New discoveries show that early humans lived in the frozen north alongside Neanderthals

Quirks and quarks17:37Understand when (previously), and how (previously), people lived in the Stone Age in Europe

Several recent discoveries unveiled this week shed light on the lives, creativity and resilience of ancient humans as they initially spread around the world.

First: Three research papers published in the journal nature Description of the discovery of human bones in a cave near Ranes, in northern Germany. Detailed analysis of bones and sediments from the cave suggests humans were there 45,000 years ago, surprising archaeologists who previously believed humans were clinging to warmer climates at that time.

“This really goes against this kind of well-established model of how humans were able to spread into new environments,” says Sarah Bidarzani of the Max Planck Institute for Evolutionary Anthropology. “So it’s really interesting because it shows that they were actually more adaptable than we initially thought.”

In a different cave in southwestern Germany, archaeologists discovered a tool made of ivory, which they believe ancient humans used to spin ropes more than 35,000 years ago. The discovery was described in the journal Sciences.

Four views of a flat piece of mammoth ivory, with three holes drilled into it.
This tool, made of ivory from a mammoth tusk, is believed to have been used to make rope. It was found in Hohle Fels Cave in southwestern Germany. (Conard et al., Sci. Adv. 10, eadh5217, 2024)

This discovery is particularly interesting given that most of what we know about our ancestors comes from stone tools, since softer materials like fibers rarely survive thousands of years of degradation. But for Nicholas Conard, an archaeologist from the University of Tübingen in Germany, it makes sense that ancient humans would have needed ropes in their daily lives.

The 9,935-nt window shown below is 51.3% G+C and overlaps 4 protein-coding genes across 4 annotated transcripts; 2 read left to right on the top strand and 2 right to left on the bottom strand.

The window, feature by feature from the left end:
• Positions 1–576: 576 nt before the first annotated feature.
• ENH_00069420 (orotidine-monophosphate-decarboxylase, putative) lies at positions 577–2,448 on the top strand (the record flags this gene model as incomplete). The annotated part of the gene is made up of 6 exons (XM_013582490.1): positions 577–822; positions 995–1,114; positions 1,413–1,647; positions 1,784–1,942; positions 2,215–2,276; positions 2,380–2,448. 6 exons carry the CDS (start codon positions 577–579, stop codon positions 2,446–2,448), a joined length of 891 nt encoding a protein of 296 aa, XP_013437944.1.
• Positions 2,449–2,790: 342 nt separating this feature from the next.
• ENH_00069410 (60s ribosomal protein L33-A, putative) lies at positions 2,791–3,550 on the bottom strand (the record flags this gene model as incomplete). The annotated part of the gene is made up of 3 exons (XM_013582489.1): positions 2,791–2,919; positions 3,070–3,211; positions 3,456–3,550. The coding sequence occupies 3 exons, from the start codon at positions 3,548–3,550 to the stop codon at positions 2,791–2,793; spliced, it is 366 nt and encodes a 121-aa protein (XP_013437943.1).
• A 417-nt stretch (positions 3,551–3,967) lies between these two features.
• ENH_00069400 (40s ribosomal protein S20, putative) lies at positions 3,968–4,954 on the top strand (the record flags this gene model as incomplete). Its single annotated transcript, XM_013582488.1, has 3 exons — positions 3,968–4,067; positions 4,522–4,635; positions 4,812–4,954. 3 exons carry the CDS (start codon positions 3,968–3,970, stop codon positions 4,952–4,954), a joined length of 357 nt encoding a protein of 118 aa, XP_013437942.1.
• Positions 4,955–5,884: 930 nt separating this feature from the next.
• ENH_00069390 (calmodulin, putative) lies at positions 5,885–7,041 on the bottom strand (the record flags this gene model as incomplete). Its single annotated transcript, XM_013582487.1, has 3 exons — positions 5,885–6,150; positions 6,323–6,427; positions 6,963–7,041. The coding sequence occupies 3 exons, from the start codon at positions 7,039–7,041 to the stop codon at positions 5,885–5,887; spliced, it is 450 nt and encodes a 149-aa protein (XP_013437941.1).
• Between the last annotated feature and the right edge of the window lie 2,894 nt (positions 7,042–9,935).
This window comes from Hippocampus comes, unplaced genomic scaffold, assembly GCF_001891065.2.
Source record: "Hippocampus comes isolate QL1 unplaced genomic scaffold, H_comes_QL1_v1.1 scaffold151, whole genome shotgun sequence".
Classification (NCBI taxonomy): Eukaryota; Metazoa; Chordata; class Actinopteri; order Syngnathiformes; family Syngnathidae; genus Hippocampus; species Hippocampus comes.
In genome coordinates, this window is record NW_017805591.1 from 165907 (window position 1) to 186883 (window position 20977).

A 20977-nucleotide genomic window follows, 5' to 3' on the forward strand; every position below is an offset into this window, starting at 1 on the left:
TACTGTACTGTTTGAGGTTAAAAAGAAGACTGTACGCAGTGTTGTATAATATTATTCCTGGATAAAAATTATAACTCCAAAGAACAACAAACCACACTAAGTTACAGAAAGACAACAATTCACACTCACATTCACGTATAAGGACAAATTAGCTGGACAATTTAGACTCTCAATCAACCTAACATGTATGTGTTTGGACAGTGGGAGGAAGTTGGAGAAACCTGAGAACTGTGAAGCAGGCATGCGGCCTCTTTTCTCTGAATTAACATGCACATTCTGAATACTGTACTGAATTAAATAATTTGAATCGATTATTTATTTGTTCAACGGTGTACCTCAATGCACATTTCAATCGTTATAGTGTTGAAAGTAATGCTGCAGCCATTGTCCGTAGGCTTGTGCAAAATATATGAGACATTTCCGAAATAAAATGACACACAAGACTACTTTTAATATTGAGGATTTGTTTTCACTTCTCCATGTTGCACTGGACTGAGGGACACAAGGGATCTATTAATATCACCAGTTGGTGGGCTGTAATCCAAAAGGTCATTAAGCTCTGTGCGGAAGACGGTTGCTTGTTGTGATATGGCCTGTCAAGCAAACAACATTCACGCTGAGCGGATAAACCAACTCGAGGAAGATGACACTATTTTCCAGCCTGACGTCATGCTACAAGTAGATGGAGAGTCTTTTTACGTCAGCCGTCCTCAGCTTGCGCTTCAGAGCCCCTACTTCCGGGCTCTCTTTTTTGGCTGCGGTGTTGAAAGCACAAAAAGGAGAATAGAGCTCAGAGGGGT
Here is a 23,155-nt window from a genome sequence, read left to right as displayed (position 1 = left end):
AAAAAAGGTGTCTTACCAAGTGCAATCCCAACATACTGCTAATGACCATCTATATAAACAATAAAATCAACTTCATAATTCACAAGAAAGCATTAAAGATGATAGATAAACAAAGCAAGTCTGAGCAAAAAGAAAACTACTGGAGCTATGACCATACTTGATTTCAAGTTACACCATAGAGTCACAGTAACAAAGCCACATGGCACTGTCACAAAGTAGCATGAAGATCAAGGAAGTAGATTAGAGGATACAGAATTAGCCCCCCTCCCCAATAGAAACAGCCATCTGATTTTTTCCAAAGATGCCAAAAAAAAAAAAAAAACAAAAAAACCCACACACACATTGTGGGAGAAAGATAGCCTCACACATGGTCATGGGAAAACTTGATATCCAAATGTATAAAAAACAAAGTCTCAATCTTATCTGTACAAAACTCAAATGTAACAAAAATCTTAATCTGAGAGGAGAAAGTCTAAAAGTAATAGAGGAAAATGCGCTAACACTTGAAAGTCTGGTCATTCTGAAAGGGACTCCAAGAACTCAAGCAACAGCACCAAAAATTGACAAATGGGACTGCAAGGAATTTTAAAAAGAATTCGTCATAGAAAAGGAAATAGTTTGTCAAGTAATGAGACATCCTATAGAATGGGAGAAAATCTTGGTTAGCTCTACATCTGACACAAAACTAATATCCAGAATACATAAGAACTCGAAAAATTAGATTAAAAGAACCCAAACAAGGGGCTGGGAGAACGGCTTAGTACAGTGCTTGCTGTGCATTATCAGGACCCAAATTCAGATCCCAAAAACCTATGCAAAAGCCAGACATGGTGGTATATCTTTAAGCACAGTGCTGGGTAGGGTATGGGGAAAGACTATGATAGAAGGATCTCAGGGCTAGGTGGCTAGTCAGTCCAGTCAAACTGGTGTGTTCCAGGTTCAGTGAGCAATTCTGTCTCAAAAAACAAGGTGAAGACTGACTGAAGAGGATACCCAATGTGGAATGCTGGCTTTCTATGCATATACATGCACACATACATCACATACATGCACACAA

“It’s interesting when we think about the important technologies that have been invented over time,” said Conard, part of the team behind the discovery. “A lot of people talk about the wheel, but the rope has been around for a long time.”

“They need reliable technology, just as we need reliable technology, so we thought things like this should exist.”

Humans living in the “surprisingly cold” north.

Ranis Cave was chosen because previous excavations have uncovered stone tools dating back to the time when our ancestors, Homo sapiens, began to replace Neanderthals as the dominant species of humans on the planet.

While scientists know that modern Homo sapiens expanded our range as Neanderthals disappeared, little is known about how we were able to do so successfully, said Jean-Jacques Hublin, director emeritus at the Max Planck Institute for Evolutionary Anthropology. “We know what existed before and after that, but we want to know how this happened,” he said.

Photo collage.  On the left, a cave opening is visible below the castle.  On the right, several leaf-shaped stone tools on a black background.
The cave site at Ranis, left, was particularly challenging because it is located beneath a castle, and it collapsed at some point in history, leaving archaeologists to penetrate layers of rock. On the right, stone tools found earlier in the cave have researchers wondering whether they were made by humans or Neanderthals. (Tim Schuler TLDA/Josephine Schubert, Burg Ranes Museum)

The question remains as to whether Neanderthals or Homo sapiens made the stone tools in Ranis Cave. During the excavations that took place from 2016 to 2022, the team uncovered thousands of bone fragments, and by analyzing the collagen protein found in the bones, 13 pieces belonging to humans were identified. They also retested other bone fragments found in the cave in the 1930s, and they turned out to be human as well. The rest were animal bones.